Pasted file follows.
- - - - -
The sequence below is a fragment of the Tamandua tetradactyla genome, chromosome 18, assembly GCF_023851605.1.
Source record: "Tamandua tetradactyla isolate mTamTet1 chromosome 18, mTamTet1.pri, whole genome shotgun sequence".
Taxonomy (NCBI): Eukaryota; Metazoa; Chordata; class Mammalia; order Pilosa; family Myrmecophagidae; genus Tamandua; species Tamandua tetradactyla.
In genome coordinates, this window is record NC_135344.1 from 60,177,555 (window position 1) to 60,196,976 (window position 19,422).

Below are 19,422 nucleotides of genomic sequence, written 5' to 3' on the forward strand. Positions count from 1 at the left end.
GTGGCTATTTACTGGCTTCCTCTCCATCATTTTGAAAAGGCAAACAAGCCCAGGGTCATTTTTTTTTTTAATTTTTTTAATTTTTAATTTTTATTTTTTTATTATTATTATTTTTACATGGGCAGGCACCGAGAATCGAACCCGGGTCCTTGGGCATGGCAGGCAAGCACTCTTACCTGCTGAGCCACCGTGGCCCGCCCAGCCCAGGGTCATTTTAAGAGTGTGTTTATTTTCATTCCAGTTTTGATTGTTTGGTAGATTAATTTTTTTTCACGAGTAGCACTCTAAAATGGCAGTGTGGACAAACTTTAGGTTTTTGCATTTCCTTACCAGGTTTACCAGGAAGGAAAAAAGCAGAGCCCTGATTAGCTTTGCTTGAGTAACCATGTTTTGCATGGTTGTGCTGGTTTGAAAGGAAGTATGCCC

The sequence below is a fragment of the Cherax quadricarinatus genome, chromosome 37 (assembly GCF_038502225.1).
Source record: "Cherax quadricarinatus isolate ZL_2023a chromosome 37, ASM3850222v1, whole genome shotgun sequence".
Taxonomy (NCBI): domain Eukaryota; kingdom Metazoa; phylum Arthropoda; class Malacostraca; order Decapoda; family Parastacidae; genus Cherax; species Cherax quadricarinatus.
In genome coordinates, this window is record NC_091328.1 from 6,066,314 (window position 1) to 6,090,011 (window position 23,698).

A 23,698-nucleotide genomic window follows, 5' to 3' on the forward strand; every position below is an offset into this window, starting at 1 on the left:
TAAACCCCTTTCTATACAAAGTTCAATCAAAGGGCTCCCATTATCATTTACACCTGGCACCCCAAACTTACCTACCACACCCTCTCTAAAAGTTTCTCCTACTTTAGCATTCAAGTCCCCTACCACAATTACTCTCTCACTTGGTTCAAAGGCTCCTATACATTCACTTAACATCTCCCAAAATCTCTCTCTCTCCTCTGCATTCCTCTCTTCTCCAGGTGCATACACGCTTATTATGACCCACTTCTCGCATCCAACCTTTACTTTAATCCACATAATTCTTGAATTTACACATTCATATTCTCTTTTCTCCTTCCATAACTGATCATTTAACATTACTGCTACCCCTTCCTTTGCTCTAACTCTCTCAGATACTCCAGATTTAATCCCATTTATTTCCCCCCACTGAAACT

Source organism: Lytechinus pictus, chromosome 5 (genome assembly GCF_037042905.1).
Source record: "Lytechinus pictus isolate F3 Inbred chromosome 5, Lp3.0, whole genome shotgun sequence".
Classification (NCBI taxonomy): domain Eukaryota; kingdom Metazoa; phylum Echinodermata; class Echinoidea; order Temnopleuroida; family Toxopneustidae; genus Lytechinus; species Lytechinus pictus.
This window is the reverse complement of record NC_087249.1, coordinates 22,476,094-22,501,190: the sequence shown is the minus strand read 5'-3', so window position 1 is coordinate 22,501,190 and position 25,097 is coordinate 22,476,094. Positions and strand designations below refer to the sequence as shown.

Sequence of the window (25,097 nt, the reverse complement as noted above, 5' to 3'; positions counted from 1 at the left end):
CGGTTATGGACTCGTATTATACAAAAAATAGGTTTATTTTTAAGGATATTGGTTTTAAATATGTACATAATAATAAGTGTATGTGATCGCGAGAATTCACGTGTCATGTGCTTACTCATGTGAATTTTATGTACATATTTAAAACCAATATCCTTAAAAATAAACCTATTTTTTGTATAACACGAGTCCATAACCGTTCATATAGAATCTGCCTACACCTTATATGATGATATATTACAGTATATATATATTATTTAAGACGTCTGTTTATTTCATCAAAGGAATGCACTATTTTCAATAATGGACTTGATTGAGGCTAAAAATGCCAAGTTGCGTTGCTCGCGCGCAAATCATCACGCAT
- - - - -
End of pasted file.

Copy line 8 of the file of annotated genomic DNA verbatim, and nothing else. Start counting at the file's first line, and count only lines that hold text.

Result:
Source record: "Cherax quadricarinatus isolate ZL_2023a chromosome 37, ASM3850222v1, whole genome shotgun sequence".